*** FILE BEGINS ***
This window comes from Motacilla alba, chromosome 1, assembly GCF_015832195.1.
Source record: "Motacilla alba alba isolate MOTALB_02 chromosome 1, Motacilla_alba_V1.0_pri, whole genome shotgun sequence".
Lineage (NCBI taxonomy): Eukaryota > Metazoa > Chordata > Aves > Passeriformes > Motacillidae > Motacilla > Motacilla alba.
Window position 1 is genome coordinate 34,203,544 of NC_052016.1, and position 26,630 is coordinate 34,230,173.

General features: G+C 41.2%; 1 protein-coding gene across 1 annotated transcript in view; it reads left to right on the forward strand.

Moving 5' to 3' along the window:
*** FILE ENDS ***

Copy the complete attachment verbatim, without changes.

This window comes from Motacilla alba, chromosome 1, assembly GCF_015832195.1.
Source record: "Motacilla alba alba isolate MOTALB_02 chromosome 1, Motacilla_alba_V1.0_pri, whole genome shotgun sequence".
Lineage (NCBI taxonomy): Eukaryota > Metazoa > Chordata > Aves > Passeriformes > Motacillidae > Motacilla > Motacilla alba.
Window position 1 is genome coordinate 34,203,544 of NC_052016.1, and position 26,630 is coordinate 34,230,173.

General features: G+C 41.2%; 1 protein-coding gene across 1 annotated transcript in view; it reads left to right on the forward strand.

Moving 5' to 3' along the window: